By Suzanne Corbett
Summer is all about the sauce: sweet, spicy or savory, made thick or thin, designed to make grilled foods pop with added flavor, and make the backyard grill master a star.
Perhaps it’s that star quality that drives the backyard chef to search for something beyond the bottled sauces that Grandpa used to drench pork steaks in.
Don’t get me wrong, I love the old-time sauces. I actually like my pork steaks swimming in the sauces I grew up with. And not unlike most native-born St. Louisans, I still hold affection for Maull’s, the hometown barbecue sauce. However, my palate has evolved. I now scan the shelves for boutique sauces that some consider “barbecue bling.” That’s the uniquely flavored finishing sauces, along with edgy condiments, that today’s patio chefs and grill masters embrace.
“We have over 40 different sauces on our shelves at various times of the year,” said St. Louis Home Fires owner and founding president of the St. Louis BBQ Society Frank Schmer, who has witnessed the shift in sauce preferences. “Barbecue sauces are like food. Some of them get popular and some fade out, while others are imitated. One thing is for sure: When it comes to sauce, people are always looking for something new to try.”
Current trending sauces flooding the marketplace are those made in small batches, and sold as limited editions by producers who are committed to quality over quantity. It’s a successful production strategy – similarly practiced by small-batch microbreweries and craft distilleries – which resonates with consumers.
“Small-batch sauce producers can offer a broader range of flavor profiles. Just look at the success of Blues Hog or Uncle Bob’s,” Schmer said. “Blues Hog is an award-winning BBQ team that began bottling its competition sauce. They now make several flavor styles, including a new raspberry chipotle barbecue sauce. Then there’s Uncle Bob’s, a local company that will custom-make sauce for anyone. Just take them your recipe, and they’ll make you your own small-batch custom sauce.”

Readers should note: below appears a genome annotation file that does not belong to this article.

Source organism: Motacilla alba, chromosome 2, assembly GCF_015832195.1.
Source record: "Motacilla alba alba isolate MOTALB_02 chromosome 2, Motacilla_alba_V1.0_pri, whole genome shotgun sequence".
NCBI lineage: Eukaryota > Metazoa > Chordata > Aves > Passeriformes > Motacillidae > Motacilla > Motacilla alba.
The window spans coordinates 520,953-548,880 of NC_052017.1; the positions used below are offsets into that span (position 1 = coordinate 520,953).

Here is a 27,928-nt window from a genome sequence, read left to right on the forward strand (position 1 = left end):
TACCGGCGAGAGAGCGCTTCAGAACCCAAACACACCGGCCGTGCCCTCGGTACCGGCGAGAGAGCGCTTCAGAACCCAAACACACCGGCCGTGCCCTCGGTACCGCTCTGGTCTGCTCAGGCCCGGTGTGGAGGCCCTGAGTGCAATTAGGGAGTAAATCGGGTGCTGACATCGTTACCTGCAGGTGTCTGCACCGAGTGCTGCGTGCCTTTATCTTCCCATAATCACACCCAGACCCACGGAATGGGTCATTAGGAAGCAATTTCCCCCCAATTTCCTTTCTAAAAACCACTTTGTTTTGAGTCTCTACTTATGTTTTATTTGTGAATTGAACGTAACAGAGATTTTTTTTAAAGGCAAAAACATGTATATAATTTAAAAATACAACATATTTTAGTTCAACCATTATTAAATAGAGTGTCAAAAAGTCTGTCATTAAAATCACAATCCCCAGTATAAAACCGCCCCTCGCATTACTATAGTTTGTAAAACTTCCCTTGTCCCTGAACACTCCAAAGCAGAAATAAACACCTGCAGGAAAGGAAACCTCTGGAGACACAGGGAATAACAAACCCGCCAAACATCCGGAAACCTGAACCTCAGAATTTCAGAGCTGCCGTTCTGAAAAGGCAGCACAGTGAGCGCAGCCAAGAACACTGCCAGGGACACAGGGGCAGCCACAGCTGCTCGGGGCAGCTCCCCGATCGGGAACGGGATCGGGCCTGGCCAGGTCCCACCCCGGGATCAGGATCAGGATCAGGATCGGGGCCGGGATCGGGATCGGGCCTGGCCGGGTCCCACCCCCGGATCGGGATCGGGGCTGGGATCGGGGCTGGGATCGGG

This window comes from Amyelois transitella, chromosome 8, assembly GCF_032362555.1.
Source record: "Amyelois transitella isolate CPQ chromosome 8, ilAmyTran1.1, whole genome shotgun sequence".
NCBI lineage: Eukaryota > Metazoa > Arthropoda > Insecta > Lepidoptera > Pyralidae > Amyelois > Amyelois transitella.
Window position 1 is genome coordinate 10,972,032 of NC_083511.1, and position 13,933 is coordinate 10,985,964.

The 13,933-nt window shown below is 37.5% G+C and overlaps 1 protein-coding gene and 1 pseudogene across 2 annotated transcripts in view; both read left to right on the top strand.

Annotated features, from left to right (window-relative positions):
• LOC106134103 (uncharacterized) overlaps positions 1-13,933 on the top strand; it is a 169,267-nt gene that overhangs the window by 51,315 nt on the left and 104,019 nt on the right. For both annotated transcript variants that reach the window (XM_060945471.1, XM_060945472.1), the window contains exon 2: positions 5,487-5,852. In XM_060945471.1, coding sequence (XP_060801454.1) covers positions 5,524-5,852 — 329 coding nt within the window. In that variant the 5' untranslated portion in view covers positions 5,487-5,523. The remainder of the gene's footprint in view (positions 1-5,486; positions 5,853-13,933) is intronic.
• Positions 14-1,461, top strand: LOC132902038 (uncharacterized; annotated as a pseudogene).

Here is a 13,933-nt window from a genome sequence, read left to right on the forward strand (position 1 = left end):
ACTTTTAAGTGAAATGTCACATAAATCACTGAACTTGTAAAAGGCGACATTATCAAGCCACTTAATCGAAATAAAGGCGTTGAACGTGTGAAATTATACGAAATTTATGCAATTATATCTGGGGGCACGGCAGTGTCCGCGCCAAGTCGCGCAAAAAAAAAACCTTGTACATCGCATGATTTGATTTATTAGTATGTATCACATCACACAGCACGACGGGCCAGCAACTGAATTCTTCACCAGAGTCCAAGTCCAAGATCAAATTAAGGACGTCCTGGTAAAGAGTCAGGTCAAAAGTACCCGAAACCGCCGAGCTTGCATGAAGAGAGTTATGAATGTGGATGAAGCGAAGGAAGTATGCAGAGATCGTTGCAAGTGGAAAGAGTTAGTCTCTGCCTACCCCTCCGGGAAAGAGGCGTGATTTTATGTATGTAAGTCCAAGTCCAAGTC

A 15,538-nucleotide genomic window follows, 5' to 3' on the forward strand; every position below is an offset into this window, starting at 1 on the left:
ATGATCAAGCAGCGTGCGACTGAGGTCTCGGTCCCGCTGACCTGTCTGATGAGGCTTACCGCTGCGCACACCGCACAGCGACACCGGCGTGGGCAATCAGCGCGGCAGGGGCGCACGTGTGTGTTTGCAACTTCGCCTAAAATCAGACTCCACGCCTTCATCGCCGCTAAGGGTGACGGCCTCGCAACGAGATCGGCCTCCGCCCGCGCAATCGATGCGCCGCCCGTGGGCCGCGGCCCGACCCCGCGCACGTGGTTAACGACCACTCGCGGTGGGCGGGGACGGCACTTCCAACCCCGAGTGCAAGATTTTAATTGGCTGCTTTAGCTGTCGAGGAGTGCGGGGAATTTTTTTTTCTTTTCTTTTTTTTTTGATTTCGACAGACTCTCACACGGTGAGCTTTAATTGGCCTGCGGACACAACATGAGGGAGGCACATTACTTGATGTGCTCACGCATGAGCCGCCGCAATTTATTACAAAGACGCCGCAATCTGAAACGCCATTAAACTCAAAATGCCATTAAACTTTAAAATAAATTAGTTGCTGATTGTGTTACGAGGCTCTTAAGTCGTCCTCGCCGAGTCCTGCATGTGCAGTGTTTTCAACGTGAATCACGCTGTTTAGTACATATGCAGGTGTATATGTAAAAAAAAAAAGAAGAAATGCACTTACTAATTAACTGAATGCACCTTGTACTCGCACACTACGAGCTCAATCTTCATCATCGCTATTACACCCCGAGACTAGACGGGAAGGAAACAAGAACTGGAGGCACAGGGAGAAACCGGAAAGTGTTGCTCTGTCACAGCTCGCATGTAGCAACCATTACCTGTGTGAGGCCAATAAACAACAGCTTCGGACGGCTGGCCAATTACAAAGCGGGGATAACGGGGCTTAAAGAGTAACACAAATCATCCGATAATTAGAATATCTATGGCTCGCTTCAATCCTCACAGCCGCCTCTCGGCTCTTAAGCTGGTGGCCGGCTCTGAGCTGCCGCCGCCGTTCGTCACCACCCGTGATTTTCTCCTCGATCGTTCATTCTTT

Another outpost appearing on the barbecue landscape is BeerSauce Shop, where sampling is encouraged.
Owner Andrew Tessmer hawks 250 different barbecue sauces, hot sauces and rubs, along with an equally impressive number of beers. To discover which sauce tastes the best with which beer, Tessmer recommends a variety of theme tastings. Just belly up to the sauce bar with a flight of brews, or a craft soda for those who don’t imbibe.
“Sauce pairings are always going on,” said Tessmer, whose staff stands ready to guide the barbecue- and brewski-faithful in their quest of making a perfect flavor match. “There is always something new to try. We’re excited about our bourbon-infused sauces, aged in Stumpy’s bourbon barrels. It really adds zing to the sauce.”
After sampling, go shopping. Among this season’s trendiest sauces are those with heat, like the fiery finds from Ghost Scream, sauces and condiments made with the world’s hottest chili, the earth-scorching ghost pepper. Ghost Scream has a variety of killer hot sauces to spike up any bottled barbecue sauce. Two selections that scream for attention: the Vindaloo Curry Sauce and the sweet hot Chili Garlic Jam. Both are great when used as an add-in to commercial and homemade sauces.